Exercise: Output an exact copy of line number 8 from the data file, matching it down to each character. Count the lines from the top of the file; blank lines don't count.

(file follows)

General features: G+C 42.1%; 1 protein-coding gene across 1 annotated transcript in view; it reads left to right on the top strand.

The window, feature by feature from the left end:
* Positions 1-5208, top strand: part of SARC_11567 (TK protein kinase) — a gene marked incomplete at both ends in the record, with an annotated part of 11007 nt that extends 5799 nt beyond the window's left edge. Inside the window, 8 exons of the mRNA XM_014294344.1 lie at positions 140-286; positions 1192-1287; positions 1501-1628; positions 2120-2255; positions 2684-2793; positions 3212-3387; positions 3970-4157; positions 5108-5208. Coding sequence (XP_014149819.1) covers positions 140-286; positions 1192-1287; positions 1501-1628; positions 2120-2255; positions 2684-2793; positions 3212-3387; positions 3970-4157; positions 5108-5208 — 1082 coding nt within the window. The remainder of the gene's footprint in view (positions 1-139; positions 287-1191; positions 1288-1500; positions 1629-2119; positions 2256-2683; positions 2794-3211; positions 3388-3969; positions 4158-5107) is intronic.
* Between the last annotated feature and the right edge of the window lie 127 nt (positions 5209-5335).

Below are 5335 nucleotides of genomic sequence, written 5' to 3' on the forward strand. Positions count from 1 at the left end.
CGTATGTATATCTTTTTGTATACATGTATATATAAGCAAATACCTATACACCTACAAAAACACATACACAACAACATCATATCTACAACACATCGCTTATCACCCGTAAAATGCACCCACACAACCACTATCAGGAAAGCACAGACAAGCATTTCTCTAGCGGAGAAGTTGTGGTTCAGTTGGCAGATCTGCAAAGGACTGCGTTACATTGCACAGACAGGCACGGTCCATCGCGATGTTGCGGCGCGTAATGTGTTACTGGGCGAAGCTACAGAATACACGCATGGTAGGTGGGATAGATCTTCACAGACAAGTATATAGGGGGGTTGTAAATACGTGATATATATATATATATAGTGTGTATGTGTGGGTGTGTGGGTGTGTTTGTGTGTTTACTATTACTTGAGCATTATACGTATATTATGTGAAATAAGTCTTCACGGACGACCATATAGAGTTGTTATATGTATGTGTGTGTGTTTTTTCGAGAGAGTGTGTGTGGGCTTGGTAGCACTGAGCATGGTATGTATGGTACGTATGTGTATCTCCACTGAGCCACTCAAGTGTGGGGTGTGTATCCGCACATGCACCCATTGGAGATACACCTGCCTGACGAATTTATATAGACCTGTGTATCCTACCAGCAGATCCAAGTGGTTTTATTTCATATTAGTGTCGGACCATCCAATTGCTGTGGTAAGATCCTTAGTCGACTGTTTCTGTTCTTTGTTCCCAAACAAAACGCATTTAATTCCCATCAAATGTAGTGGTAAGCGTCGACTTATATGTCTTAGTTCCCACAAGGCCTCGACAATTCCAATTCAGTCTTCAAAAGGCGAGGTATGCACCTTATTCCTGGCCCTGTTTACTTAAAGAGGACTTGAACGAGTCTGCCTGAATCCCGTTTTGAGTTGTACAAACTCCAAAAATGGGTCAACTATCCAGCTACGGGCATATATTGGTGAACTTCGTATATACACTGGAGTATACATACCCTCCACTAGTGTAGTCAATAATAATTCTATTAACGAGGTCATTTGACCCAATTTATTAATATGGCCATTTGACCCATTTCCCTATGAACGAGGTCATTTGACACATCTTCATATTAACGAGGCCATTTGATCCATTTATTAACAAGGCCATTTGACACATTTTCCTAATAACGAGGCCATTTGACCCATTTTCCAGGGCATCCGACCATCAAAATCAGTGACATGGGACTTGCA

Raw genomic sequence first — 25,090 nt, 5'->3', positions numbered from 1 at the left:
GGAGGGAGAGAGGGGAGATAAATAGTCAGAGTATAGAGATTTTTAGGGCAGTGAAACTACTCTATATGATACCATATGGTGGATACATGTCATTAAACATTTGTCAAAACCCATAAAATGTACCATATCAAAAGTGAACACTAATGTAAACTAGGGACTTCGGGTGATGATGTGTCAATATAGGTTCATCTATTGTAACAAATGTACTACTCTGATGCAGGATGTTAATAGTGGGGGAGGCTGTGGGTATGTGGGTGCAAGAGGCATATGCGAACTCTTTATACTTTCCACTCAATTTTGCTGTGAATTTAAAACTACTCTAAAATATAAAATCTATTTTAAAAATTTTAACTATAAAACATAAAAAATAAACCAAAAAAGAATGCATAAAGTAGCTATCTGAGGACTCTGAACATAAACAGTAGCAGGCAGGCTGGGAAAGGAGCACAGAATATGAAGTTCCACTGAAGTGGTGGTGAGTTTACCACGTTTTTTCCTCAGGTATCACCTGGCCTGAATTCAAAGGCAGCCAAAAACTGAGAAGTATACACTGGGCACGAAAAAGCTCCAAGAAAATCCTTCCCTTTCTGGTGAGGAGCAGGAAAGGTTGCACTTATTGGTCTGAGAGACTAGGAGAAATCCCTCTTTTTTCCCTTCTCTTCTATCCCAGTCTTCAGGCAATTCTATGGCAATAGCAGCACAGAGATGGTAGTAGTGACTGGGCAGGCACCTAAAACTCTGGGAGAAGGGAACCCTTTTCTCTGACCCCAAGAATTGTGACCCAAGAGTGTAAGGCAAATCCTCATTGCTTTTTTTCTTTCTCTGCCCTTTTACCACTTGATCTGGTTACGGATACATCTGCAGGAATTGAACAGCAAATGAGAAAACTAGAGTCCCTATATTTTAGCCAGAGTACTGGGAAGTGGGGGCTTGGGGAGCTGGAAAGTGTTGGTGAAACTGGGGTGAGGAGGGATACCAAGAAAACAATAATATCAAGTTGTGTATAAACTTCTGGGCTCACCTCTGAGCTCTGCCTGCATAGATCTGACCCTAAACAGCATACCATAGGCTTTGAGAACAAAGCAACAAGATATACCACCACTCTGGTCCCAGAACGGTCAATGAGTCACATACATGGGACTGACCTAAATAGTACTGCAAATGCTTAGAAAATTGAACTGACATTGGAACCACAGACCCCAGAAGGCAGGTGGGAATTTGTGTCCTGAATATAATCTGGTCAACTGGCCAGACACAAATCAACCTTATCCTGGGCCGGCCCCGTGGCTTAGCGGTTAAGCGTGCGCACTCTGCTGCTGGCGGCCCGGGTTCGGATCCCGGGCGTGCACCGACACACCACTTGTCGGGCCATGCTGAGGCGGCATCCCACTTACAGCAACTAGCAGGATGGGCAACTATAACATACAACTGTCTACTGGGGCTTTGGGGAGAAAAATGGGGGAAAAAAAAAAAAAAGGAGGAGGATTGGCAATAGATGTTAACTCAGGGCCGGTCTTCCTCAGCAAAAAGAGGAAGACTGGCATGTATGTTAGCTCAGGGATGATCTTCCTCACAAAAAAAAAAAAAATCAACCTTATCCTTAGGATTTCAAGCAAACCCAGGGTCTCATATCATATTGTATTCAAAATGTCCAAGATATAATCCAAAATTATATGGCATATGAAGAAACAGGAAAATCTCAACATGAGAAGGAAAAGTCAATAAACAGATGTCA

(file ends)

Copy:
GGAGGGAGAGAGGGGAGATAAATAGTCAGAGTATAGAGATTTTTAGGGCAGTGAAACTACTCTATATGATACCATATGGTGGATACATGTCATTAAACATTTGTCAAAACCCATAAAATGTACCATATCAAAAGTGAACACTAATGTAAACTAGGGACTTCGGGTGATGATGTGTCAATATAGGTTCATCTATTGTAACAAATGTACTACTCTGATGCAGGATGTTAATAGTGGGGGAGGCTGTGGGTATGTGGGTGCAAGAGGCATATGCGAACTCTTTATACTTTCCACTCAATTTTGCTGTGAATTTAAAACTACTCTAAAATATAAAATCTATTTTAAAAATTTTAACTATAAAACATAAAAAATAAACCAAAAAAGAATGCATAAAGTAGCTATCTGAGGACTCTGAACATAAACAGTAGCAGGCAGGCTGGGAAAGGAGCACAGAATATGAAGTTCCACTGAAGTGGTGGTGAGTTTACCACGTTTTTTCCTCAGGTATCACCTGGCCTGAATTCAAAGGCAGCCAAAAACTGAGAAGTATACACTGGGCACGAAAAAGCTCCAAGAAAATCCTTCCCTTTCTGGTGAGGAGCAGGAAAGGTTGCACTTATTGGTCTGAGAGACTAGGAGAAATCCCTCTTTTTTCCCTTCTCTTCTATCCCAGTCTTCAGGCAATTCTATGGCAATAGCAGCACAGAGATGGTAGTAGTGACTGGGCAGGCACCTAAAACTCTGGGAGAAGGGAACCCTTTTCTCTGACCCCAAGAATTGTGACCCAAGAGTGTAAGGCAAATCCTCATTGCTTTTTTTCTTTCTCTGCCCTTTTACCACTTGATCTGGTTACGGATACATCTGCAGGAATTGAACAGCAAATGAGAAAACTAGAGTCCCTATATTTTAGCCAGAGTACTGGGAAGTGGGGGCTTGGGGAGCTGGAAAGTGTTGGTGAAACTGGGGTGAGGAGGGATACCAAGAAAACAATAATATCAAGTTGTGTATAAACTTCTGGGCTCACCTCTGAGCTCTGCCTGCATAGATCTGACCCTAAACAGCATACCATAGGCTTTGAGAACAAAGCAACAAGATATACCACCACTCTGGTCCCAGAACGGTCAATGAGTCACATACATGGGACTGACCTAAATAGTACTGCAAATGCTTAGAAAATTGAACTGACATTGGAACCACAGACCCCAGAAGGCAGGTGGGAATTTGTGTCCTGAATATAATCTGGTCAACTGGCCAGACACAAATCAACCTTATCCTGGGCCGGCCCCGTGGCTTAGCGGTTAAGCGTGCGCACTCTGCTGCTGGCGGCCCGGGTTCGGATCCCGGGCGTGCACCGACACACCACTTGTCGGGCCATGCTGAGGCGGCATCCCACTTACAGCAACTAGCAGGATGGGCAACTATAACATACAACTGTCTACTGGGGCTTTGGGGAGAAAAATGGGGGAAAAAAAAAAAAAAGGAGGAGGATTGGCAATAGATGTTAACTCAGGGCCGGTCTTCCTCAGCAAAAAGAGGAAGACTGGCATGTATGTTAGCTCAGGGATGATCTTCCTCACAAAAAAAAAAAAAATCAACCTTATCCTTAGGATTTCAAGCAAACCCAGGGTCTCATATCATATTGTATTCAAAATGTCCAAGATATAATCCAAAATTATATGGCATATGAAGAAACAGGAAAATCTCAACATGAGAAGGAAAAGTCAATAAACAGATGTCA